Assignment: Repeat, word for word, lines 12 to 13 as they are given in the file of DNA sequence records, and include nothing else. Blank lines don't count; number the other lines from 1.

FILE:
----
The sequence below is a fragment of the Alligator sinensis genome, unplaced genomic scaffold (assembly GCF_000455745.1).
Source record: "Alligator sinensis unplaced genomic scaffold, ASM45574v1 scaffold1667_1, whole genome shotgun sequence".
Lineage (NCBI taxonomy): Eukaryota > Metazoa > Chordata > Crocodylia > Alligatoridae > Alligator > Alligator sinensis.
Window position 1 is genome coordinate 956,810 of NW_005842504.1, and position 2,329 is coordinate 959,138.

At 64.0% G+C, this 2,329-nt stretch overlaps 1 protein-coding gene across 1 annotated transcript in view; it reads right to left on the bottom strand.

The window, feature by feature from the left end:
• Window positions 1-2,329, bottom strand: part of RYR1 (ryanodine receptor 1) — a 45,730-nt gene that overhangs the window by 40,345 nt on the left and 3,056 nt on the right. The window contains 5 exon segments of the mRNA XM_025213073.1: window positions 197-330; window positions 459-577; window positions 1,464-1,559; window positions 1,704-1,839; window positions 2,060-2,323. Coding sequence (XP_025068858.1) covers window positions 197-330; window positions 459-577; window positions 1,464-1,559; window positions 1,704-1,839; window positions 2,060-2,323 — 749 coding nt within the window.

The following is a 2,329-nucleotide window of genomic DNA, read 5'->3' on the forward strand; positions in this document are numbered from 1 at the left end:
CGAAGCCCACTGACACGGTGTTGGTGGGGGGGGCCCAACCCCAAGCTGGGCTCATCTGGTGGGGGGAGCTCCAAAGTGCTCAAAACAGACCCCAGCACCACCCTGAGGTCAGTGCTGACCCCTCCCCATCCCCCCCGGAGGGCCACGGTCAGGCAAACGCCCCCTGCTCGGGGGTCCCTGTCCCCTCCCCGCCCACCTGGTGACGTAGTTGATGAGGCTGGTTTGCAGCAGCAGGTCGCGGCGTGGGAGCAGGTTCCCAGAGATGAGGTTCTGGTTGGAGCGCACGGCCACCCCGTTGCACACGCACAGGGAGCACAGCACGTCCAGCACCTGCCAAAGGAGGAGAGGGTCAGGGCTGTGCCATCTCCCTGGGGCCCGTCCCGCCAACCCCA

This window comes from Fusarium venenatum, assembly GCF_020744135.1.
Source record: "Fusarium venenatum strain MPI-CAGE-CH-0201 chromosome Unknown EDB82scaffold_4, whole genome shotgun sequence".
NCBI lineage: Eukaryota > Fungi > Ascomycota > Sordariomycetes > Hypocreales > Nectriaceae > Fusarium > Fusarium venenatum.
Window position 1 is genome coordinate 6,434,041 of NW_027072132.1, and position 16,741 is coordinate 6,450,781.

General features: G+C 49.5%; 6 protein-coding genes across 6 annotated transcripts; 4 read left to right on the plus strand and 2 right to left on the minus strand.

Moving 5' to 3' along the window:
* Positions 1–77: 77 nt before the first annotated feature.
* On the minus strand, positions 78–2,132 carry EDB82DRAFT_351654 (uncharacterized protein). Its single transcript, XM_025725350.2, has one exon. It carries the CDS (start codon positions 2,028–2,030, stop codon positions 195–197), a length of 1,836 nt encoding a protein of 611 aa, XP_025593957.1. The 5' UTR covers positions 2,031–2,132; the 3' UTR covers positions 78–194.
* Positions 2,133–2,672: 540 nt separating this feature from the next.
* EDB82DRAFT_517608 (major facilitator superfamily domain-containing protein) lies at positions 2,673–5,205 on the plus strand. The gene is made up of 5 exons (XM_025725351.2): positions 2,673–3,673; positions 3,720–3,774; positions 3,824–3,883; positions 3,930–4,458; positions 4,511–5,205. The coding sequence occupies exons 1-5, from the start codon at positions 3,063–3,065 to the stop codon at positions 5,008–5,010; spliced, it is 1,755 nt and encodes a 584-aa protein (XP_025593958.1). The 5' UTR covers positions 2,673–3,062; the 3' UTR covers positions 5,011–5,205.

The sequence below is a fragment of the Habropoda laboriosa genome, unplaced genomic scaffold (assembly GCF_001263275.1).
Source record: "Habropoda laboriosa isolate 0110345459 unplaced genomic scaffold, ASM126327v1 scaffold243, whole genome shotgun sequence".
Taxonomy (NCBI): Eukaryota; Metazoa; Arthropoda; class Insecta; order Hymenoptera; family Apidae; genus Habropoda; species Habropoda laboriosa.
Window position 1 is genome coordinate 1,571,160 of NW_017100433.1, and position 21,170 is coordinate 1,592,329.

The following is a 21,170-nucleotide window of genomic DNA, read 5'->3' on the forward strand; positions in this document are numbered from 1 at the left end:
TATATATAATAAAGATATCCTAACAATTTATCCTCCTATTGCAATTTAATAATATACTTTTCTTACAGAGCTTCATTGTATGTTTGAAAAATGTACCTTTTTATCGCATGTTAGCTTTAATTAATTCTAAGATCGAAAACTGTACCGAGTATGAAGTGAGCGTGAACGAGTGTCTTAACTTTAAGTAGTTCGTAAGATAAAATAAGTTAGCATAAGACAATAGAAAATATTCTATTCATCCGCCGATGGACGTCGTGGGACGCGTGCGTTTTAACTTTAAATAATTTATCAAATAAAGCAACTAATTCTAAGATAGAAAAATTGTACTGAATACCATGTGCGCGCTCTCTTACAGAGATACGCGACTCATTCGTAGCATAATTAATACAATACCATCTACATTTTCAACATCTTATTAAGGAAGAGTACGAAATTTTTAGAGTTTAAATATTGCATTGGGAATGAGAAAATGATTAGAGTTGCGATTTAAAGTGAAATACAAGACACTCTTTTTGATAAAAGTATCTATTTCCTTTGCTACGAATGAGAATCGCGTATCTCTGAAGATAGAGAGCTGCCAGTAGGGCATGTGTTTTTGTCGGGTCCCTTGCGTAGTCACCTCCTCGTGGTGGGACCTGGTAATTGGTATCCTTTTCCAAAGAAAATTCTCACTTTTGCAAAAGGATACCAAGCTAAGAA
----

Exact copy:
NCBI lineage: Eukaryota > Fungi > Ascomycota > Sordariomycetes > Hypocreales > Nectriaceae > Fusarium > Fusarium venenatum.
Window position 1 is genome coordinate 6,434,041 of NW_027072132.1, and position 16,741 is coordinate 6,450,781.